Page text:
Payroll, Here Are Your Articles for Wednesday, August 07, 2019
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How to Move to Paperless Payroll


Paperless payroll is a paper-free payroll process that has become hugely popular in recent years. But despite the groundswell of support for paperless payroll solutions, employers should examine the details before making the switch. 

Six pros of paperless payroll

  1. Electronic storage — Stores payroll documents on your computer, eliminating clutter and making payroll documents easier to find. Offers unlimited storage options and the files can be accessed at any time from a mobile or desktop computer. Also, by reducing all that paper and waste, you promote your business as being ecofriendly.
  2. Electronic funds transfer — Allows you to transfer wages to your employees electronically, such as via direct deposit or pay cards, eradicating or minimizing the need for paper checks. 
  3. Employee self-service — Gives employees the ability to access their payroll information online. They can digitally view and print paystubs, send time-off requests to their manager, update their personal information, track their work time and schedule, and access payroll information 24/7. Managers can monitor work schedules, approve time-off requests, and share HR and payroll documents with employees.
  4. Electronic time sheets — Allows employees to clock in and out online or via an electronic timekeeping system that doesn't require paper time cards. Cuts down on time card fraud and performs time card rounding. 
  5. Payroll compliance — Calculates wages and deductions plus enables online payroll tax reporting, increasing speed and accuracy while lowering the risk of noncompliance. Keeps your payroll records organized, helping you adhere to federal and state recordkeeping standards. Because the system is online it's much easier to meet your payroll deadlines, even during unexpected events such as bad weather.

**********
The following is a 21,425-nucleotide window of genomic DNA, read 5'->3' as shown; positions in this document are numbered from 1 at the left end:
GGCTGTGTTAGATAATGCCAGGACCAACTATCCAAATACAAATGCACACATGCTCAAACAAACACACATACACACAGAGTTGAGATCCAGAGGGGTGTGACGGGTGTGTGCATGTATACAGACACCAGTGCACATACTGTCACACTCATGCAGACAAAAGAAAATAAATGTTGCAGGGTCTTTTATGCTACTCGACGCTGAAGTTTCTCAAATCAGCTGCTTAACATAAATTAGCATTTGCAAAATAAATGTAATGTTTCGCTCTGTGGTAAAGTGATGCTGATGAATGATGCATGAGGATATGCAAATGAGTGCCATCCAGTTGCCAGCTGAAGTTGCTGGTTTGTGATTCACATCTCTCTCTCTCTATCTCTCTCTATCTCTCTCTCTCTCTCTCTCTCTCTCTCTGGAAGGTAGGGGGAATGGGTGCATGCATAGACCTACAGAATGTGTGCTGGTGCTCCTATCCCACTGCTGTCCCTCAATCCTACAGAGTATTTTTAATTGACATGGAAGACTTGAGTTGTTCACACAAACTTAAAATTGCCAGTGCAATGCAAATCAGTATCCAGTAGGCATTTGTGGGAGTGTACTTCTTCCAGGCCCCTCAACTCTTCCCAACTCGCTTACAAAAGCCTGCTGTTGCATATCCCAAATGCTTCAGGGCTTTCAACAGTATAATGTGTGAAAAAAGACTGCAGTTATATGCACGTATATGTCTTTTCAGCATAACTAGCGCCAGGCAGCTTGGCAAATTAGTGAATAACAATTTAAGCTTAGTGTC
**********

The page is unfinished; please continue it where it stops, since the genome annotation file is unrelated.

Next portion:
6. Money saver — The American Payroll Association says that employers are switching to paperless payroll because it makes good financial sense. Sources of savings include spending less on stationery and printing, minimizing manual labor, reducing fraud, and letting employees self-manage certain aspects of their payroll instead of having to contact your payroll staff.

What to watch out for

Although paperless payroll is the wave of the future, it isn't without its pitfalls. Fortunately, with a little care, you can avoid these. Keep in mind the following caveats as you proceed:

  1. Paystub regulations — Many states have paystub laws, which may cover electronic paystub delivery. Stay on top of your local regulations. For example, in some states, employers that offer direct deposit must also give employees the option of paper checks. Also, some states require that employers give employees the ability to opt out of receiving their paystubs online.
  2. Security concerns — When it comes to computerized data, security is always a concern. This is especially true in payroll, where there's an abundance of confidential and sensitive information. Back up regularly and make sure you're using the latest security controls.

Talk with the appropriate professionals before making decisions on how you want to manage your payroll system and how local regulations affect your decisions.

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Our firm provides the information in this e-newsletter for general guidance only, and does not constitute the provision of legal advice, tax advice, accounting services, investment advice, or professional consulting of any kind. The information provided herein should not be used as a substitute for consultation with professional tax, accounting, legal, or other competent advisers. Before making any decision or taking any action, you should consult a professional adviser who has been provided with all pertinent facts relevant to your particular situation. The information is provided "as is," with no assurance or guarantee of completeness, accuracy, or timeliness of the information, and without warranty of any kind, express or implied, including but not limited to warranties of performance, merchantability, and fitness for a particular purpose.
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